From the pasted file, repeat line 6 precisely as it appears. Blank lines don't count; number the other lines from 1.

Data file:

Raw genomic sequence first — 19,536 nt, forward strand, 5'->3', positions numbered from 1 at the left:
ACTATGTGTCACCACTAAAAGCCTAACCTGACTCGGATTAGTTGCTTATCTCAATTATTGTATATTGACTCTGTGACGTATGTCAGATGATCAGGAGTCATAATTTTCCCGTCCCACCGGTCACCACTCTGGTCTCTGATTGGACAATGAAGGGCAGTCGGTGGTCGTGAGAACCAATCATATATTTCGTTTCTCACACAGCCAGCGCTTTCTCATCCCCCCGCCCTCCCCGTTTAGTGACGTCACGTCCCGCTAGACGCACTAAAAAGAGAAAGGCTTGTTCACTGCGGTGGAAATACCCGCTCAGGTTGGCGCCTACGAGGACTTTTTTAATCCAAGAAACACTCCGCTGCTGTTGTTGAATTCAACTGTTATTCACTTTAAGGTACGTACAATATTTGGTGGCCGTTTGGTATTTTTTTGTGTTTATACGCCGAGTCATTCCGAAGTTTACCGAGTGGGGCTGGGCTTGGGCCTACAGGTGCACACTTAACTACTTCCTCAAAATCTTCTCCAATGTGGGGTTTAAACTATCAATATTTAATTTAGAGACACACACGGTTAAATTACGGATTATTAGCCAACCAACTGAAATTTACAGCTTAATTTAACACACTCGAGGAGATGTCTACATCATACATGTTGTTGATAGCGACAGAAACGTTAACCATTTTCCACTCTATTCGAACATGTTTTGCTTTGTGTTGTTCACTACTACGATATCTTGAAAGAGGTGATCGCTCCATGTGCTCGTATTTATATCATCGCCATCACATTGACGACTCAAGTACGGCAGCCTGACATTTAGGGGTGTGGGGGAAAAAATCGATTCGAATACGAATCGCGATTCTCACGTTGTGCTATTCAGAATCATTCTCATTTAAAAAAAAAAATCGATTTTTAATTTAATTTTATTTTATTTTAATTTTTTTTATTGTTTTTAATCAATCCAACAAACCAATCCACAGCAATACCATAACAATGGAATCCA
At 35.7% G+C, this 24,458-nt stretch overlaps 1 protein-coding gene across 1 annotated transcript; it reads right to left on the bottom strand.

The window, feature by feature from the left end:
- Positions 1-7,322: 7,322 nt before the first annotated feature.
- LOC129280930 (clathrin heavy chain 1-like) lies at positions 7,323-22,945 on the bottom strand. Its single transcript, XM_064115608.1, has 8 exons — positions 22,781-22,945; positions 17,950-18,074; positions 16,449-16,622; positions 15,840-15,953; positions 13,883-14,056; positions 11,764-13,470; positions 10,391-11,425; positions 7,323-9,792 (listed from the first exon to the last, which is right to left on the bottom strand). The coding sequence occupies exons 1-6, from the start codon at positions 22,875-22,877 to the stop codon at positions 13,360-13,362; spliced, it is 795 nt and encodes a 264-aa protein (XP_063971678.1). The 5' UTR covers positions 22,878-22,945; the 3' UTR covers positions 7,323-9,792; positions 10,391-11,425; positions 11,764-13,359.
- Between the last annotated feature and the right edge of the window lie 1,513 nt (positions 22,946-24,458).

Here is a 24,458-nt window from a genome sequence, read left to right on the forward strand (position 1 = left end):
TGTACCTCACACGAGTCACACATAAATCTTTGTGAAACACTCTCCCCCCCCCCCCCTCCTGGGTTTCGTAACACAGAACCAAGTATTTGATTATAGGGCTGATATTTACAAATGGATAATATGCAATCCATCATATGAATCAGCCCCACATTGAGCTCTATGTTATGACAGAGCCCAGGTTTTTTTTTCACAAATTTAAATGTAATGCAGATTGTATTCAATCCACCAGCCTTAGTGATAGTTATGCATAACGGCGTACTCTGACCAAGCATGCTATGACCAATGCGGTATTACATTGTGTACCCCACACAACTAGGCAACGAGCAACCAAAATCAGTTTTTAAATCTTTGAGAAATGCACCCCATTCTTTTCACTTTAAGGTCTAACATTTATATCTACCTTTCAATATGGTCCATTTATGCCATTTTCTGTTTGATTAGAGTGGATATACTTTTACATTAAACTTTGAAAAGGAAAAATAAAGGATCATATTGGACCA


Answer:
- LOC129280930 (clathrin heavy chain 1-like) lies at positions 7,323-22,945 on the bottom strand. Its single transcript, XM_064115608.1, has 8 exons — positions 22,781-22,945; positions 17,950-18,074; positions 16,449-16,622; positions 15,840-15,953; positions 13,883-14,056; positions 11,764-13,470; positions 10,391-11,425; positions 7,323-9,792 (listed from the first exon to the last, which is right to left on the bottom strand). The coding sequence occupies exons 1-6, from the start codon at positions 22,875-22,877 to the stop codon at positions 13,360-13,362; spliced, it is 795 nt and encodes a 264-aa protein (XP_063971678.1). The 5' UTR covers positions 22,878-22,945; the 3' UTR covers positions 7,323-9,792; positions 10,391-11,425; positions 11,764-13,359.